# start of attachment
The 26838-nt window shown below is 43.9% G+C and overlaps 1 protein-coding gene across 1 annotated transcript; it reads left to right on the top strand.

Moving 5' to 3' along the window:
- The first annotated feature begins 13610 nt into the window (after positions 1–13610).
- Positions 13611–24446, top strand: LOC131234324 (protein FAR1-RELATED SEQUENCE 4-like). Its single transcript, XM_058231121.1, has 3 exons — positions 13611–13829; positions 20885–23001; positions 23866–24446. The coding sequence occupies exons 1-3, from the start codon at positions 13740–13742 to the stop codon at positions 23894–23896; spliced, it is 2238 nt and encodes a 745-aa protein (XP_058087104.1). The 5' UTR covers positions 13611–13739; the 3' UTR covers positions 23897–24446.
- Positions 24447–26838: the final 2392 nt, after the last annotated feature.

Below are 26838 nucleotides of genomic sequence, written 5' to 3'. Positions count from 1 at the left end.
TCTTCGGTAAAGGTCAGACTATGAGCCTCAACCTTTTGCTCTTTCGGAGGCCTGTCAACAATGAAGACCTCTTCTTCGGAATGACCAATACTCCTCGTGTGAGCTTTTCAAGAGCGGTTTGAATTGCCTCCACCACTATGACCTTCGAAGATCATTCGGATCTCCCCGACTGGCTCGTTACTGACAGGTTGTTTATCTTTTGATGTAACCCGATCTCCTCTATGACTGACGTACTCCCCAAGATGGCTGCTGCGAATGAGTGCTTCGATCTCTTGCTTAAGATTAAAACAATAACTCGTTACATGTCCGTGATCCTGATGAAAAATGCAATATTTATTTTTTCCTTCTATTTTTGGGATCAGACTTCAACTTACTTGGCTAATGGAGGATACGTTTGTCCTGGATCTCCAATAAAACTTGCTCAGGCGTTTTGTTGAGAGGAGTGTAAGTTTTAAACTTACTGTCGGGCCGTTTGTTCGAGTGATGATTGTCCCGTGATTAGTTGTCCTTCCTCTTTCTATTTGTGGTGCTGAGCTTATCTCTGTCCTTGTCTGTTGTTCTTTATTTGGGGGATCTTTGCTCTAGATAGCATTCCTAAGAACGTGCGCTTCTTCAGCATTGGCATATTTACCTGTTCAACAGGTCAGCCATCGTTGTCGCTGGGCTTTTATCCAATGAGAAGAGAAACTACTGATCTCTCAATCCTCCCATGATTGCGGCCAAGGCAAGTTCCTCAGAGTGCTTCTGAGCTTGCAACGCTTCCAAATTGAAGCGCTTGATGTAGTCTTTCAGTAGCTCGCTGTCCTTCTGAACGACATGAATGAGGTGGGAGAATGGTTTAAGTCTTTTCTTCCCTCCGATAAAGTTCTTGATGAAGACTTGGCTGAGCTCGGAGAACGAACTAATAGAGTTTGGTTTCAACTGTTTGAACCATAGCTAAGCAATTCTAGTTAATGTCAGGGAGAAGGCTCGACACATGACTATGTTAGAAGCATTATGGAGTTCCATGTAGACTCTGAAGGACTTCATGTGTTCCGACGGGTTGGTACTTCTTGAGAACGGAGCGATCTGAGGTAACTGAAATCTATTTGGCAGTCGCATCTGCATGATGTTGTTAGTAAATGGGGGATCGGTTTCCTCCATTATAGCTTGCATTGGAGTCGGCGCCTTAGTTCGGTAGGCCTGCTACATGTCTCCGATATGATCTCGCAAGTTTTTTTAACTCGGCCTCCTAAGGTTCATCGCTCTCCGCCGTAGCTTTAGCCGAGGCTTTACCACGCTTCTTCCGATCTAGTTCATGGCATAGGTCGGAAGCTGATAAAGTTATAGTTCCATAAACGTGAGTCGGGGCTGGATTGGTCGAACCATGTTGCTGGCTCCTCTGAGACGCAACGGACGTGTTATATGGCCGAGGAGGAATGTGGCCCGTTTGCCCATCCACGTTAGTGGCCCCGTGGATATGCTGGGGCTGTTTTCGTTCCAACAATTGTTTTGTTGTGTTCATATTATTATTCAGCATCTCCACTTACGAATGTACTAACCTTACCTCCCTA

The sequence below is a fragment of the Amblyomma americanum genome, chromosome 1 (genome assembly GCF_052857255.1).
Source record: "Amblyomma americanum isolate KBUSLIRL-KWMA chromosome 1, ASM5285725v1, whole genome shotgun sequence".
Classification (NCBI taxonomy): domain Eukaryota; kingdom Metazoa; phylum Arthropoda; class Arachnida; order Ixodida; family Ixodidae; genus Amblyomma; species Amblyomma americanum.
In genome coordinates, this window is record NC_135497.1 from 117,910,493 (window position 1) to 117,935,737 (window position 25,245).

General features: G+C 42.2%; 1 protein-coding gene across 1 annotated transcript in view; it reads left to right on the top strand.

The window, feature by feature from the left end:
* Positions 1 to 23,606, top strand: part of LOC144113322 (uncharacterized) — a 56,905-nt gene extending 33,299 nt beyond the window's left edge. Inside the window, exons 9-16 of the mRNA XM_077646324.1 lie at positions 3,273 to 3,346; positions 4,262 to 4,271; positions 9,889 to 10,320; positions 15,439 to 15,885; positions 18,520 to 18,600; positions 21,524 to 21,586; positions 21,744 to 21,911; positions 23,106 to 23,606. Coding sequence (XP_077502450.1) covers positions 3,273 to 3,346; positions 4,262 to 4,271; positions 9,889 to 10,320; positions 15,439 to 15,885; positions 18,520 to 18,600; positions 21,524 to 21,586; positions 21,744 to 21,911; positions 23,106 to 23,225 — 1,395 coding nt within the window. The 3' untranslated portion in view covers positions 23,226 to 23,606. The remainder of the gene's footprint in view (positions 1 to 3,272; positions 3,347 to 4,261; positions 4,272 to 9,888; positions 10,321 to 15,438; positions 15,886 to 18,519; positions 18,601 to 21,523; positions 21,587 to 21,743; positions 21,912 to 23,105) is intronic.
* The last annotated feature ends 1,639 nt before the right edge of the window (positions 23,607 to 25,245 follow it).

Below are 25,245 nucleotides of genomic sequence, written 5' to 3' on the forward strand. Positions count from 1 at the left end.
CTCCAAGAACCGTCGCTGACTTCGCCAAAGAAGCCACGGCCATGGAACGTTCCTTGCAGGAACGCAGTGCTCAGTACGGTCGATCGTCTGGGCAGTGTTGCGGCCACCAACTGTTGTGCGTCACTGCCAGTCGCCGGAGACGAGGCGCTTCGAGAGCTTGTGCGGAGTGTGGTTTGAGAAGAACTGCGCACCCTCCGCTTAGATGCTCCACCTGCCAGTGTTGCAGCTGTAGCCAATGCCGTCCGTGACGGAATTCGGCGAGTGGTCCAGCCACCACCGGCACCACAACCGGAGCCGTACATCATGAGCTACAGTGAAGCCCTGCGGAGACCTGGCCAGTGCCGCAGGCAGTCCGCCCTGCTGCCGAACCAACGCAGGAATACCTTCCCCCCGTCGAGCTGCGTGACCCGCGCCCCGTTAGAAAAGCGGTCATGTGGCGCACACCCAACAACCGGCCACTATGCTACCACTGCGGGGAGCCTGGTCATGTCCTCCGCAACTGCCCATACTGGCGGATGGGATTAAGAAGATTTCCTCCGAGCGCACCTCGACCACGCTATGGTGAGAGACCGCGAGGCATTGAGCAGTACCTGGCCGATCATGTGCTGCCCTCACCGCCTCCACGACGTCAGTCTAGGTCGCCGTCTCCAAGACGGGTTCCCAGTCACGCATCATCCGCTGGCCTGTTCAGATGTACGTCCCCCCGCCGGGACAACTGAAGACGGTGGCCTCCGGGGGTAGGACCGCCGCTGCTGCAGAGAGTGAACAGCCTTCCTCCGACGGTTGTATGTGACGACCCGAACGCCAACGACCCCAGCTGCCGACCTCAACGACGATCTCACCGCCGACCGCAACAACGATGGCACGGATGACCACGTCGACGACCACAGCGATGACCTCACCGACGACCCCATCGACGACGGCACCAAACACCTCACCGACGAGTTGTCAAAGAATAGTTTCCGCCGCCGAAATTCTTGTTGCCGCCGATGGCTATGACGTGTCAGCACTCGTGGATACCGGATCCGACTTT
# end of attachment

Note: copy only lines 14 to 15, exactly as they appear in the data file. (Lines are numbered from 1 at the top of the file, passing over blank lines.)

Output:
* Positions 1 to 23,606, top strand: part of LOC144113322 (uncharacterized) — a 56,905-nt gene extending 33,299 nt beyond the window's left edge. Inside the window, exons 9-16 of the mRNA XM_077646324.1 lie at positions 3,273 to 3,346; positions 4,262 to 4,271; positions 9,889 to 10,320; positions 15,439 to 15,885; positions 18,520 to 18,600; positions 21,524 to 21,586; positions 21,744 to 21,911; positions 23,106 to 23,606. Coding sequence (XP_077502450.1) covers positions 3,273 to 3,346; positions 4,262 to 4,271; positions 9,889 to 10,320; positions 15,439 to 15,885; positions 18,520 to 18,600; positions 21,524 to 21,586; positions 21,744 to 21,911; positions 23,106 to 23,225 — 1,395 coding nt within the window. The 3' untranslated portion in view covers positions 23,226 to 23,606. The remainder of the gene's footprint in view (positions 1 to 3,272; positions 3,347 to 4,261; positions 4,272 to 9,888; positions 10,321 to 15,438; positions 15,886 to 18,519; positions 18,601 to 21,523; positions 21,587 to 21,743; positions 21,912 to 23,105) is intronic.
* The last annotated feature ends 1,639 nt before the right edge of the window (positions 23,607 to 25,245 follow it).